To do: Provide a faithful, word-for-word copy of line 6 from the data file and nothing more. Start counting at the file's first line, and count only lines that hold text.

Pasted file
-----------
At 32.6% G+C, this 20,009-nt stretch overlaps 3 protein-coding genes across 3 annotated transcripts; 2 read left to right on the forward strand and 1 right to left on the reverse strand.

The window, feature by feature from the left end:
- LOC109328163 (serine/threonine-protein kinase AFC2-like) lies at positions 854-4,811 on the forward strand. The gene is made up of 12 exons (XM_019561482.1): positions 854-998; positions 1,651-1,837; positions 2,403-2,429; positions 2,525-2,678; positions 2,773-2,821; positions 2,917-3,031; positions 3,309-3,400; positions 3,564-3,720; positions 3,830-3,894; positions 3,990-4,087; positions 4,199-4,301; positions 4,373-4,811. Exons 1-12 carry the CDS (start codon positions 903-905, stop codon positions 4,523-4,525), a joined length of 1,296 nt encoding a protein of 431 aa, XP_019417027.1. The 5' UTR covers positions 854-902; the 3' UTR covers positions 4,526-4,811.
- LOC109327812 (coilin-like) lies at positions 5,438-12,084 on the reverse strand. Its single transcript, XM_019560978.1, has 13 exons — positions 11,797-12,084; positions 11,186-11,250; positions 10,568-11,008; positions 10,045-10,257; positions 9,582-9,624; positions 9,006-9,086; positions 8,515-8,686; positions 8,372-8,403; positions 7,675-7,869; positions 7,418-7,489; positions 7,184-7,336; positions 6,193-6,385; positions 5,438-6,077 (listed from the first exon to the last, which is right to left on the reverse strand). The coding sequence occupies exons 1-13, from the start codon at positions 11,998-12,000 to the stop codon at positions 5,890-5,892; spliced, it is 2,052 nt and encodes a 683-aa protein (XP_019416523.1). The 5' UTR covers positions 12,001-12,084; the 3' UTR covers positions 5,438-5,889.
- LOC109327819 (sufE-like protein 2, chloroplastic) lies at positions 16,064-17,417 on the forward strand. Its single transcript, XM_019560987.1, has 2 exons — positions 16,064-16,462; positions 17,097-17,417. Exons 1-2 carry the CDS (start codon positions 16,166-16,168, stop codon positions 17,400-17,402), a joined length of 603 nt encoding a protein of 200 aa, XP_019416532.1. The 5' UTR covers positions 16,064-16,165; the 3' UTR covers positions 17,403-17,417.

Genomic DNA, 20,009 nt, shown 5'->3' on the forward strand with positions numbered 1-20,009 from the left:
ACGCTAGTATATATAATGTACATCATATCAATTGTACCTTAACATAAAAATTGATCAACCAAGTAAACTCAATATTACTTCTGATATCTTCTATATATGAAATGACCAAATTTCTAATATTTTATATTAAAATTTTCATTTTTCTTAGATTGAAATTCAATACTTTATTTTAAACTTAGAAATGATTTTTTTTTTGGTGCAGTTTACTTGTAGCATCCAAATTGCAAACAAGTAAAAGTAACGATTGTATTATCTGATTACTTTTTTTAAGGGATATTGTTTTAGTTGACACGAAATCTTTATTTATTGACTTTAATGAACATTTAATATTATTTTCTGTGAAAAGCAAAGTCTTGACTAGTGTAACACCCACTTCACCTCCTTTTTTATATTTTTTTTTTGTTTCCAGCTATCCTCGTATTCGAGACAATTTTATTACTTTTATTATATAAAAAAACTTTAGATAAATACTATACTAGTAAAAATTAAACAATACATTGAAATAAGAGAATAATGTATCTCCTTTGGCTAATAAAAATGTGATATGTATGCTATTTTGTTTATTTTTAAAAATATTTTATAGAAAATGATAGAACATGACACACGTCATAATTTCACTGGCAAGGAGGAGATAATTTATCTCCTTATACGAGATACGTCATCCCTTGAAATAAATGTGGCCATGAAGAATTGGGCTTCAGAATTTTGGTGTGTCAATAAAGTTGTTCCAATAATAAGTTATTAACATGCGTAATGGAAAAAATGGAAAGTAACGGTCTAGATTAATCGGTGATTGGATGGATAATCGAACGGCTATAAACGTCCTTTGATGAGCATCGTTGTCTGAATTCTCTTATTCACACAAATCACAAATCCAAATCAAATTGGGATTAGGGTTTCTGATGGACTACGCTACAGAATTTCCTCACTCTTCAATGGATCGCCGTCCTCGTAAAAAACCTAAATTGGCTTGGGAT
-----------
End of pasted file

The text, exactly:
Genomic DNA, 20,009 nt, shown 5'->3' on the forward strand with positions numbered 1-20,009 from the left: